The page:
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GELA Sicily.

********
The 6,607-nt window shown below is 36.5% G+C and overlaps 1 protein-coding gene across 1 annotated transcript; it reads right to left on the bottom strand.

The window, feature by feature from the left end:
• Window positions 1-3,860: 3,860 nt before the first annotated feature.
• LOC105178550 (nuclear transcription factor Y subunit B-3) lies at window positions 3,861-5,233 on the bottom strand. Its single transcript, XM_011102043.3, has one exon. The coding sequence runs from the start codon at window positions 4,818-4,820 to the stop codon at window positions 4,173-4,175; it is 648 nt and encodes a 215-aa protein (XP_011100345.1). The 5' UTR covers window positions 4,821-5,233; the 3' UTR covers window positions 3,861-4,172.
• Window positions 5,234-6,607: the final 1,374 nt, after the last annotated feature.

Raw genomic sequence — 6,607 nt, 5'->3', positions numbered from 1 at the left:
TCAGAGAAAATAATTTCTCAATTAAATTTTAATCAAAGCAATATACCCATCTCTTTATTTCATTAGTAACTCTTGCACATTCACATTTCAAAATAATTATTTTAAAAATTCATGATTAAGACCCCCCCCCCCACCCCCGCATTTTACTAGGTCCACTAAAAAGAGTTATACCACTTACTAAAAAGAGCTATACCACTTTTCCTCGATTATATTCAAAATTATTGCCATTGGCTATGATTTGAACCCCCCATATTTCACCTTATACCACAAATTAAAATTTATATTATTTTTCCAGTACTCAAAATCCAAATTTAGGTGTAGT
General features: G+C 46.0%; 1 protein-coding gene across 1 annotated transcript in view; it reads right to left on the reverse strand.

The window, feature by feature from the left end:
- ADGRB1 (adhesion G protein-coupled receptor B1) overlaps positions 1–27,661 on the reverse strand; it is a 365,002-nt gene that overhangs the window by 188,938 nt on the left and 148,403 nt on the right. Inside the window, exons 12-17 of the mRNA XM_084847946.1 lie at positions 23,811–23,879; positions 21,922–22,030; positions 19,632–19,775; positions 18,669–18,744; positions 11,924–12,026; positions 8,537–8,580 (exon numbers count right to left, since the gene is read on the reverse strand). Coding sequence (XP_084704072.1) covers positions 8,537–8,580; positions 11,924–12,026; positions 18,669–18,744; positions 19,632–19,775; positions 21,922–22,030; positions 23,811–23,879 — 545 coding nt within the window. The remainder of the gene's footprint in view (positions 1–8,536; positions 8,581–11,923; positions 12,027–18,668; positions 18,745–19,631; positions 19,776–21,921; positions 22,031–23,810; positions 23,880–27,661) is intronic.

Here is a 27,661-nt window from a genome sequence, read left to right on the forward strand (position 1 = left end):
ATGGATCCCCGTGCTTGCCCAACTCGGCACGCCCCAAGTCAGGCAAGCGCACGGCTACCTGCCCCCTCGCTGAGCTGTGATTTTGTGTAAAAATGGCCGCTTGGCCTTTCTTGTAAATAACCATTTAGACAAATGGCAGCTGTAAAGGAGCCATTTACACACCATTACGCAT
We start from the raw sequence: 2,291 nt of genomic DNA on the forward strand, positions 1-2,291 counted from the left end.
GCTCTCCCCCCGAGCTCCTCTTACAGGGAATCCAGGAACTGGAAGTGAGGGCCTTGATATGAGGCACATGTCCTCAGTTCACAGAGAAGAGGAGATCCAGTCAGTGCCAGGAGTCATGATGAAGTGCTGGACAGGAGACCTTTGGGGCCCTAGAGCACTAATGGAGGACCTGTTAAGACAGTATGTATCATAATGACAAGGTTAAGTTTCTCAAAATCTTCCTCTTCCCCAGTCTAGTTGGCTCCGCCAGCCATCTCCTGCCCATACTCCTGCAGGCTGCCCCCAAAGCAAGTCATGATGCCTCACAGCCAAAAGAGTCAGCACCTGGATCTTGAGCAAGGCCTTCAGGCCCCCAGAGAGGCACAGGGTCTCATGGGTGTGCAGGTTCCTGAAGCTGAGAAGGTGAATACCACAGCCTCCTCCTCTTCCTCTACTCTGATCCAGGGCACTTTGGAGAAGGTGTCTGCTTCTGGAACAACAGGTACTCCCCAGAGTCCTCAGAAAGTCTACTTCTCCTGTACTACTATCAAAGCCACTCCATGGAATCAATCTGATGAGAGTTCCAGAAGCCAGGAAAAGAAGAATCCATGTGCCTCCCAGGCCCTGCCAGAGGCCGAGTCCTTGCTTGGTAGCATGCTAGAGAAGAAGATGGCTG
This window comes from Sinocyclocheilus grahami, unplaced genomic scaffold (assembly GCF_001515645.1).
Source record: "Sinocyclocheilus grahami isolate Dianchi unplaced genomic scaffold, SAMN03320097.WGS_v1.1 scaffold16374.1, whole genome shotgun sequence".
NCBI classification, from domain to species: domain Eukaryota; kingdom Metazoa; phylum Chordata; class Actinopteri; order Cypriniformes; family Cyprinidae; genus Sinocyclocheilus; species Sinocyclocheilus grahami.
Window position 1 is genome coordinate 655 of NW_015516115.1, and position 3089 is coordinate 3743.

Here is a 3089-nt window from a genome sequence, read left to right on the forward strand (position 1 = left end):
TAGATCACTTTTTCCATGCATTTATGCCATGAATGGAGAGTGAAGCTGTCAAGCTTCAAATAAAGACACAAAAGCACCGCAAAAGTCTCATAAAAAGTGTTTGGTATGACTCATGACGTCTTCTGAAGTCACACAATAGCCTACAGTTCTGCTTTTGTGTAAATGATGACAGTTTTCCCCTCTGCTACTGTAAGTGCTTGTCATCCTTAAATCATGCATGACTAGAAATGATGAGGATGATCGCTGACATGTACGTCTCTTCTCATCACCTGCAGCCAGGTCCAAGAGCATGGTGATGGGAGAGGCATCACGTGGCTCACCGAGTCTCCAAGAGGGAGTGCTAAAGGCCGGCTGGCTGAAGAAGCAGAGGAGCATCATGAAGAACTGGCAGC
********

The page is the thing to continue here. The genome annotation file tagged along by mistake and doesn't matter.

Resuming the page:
A Greek city founded in 689 B.C. by colonists from Rhodes and Crete led by Antiphemos and Entimos. It occupied part of a long and low sandy hill parallel to the seashore, which was already inhabited by Early Bronze Age Sikanian villagers during the second millennium B.C. The city acropolis developed near the source of the river Gelas after which the new colony was named. After long struggles against the indigenous populations to secure possession of the fertile inland plain, the Geloans began a policy of commercial and political penetration along the coast and toward the interior of the island. In 582 B.C. they founded Akragas and extended their domination to a large part of central and S Sicily. Under the tyrant Hippokrates, at the beginning of the 5th c. B.C., Gela's power reached also into E Sicily, up to the straits of Messina. Hippokrates was succeeded by Gelon, who moved to Syracuse in 483 B.C. and defeated the Carthaginian army in the battle of Himera in 480 B.C. Under the rule of Gelon's successors, the Deinomenids, Gela's political importance declined although it remained an artistic and cultural center. The tragic poet Aeschylos spent his last years in Gela, dying there in 456 B.C. And in 424 B.C. was convened there the peace congress in which the Syracusan Hermokrates, in the face of the threatening Athenian power, proclaimed the autonomy of the Sicilian colonies. In 405 B.C., despite the help of Dionysios of Syracuse, Gela was conquered and completely destroyed by the Carthaginian army led by Himilco. The city remained uninhabited for many years. It was rebuilt and repopulated with new colonists after 338 B.C. by the Corinthian Timoleon, who restored peace and democracy in Sicily. After a period of prosperous tranquility Gela was again conquered by the new tyrant of Syracuse, Agathokles, who in 311-310 B.C. used Gela as his military base against the Carthaginians. After 310 B.C. the city shrank to the W part of the hill, and at an undetermined date between 285 and 282 B.C. was destroyed by the Akragan tyrant Phintias, who transferred its population into the new city of Phintias (Licata). The hill of Gela remained deserted until 1233, when Frederik II of Swabia built on the ancient ruins the fortified city that was first called Herakleia and later Terranova until 1927, when the original name was restored.